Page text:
How does it feel to understand something?
To feel that you understand something implies that it is conveyed to you in a language that you have previously understood.
Language is more than syntax and it includes semantics. Our natural language is full of metaphors and we understand what is spoken to us through our previous understanding of these metaphors.
Thus the feeling of understanding at the most basic level is its connection to what you already know. The great explainers make this connection using apt metaphors in their language.
But understanding will vary in degrees. An expert will understand the words of another expert in a different way than a novice will understand it. …
If we are to argue for anti-representation (see: Cisek’s pragmatic representation or Brette’s no-coding) then we should have an explanation of why cognition is non-separable.
Non-separable is a characteristic of a holistic system. This means that a process cannot be decomposed into subcomponent parts. Quantum mechanics @coecke can be framed as non-separability as a first principle.
However, brains exist in the realm of classical systems so I don’t think arguments (see: Penrose) should be an explanation of the non-separability of cognitive processes.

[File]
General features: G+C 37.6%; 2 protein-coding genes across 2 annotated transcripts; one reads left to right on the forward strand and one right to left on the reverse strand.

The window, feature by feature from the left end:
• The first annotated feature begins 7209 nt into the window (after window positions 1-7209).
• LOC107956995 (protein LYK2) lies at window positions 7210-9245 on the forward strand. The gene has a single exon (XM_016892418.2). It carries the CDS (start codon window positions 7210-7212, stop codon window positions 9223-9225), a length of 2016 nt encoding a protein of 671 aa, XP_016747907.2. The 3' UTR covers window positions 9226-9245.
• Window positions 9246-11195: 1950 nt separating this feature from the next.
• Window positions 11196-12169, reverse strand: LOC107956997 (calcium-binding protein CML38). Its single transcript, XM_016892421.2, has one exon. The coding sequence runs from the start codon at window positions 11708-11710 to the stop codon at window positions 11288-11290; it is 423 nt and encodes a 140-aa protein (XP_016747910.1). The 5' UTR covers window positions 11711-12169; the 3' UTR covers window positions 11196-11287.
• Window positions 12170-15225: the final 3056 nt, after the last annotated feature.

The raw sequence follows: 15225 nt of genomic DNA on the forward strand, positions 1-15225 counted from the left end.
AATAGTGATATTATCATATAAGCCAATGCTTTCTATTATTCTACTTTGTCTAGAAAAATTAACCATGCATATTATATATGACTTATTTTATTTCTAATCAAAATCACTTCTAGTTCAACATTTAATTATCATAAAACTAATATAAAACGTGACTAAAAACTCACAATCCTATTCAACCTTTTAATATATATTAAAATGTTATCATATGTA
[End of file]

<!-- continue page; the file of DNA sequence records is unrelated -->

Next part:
The non-separable processes of the brain are described in this diagram:
This is described from the vantage point of evolution. Evolution takes existing processes, forges them by deferring to the world, leading to specialized versions of the original process. …
I’ve come to the conclusion that the brain is an information processor is also a BS definition.
I agree with the notion of the brain being computational. All of reality is computational. Information processing is a metaphor for computation. It’s a very bad one, to begin with because it really says nothing.
Indeed, computation takes information and transforms it (i.e. processing) into other information. But this is just a vacuous statement. The universe is causal in nature and therefore there exists cause followed by effect. Input followed by output.
The problem with the definition is that it makes no significant distinction between the kind of information and the kind of processing that the brain does. It’s an abstraction that is vacuous because it makes no distinction with anything else in reality. …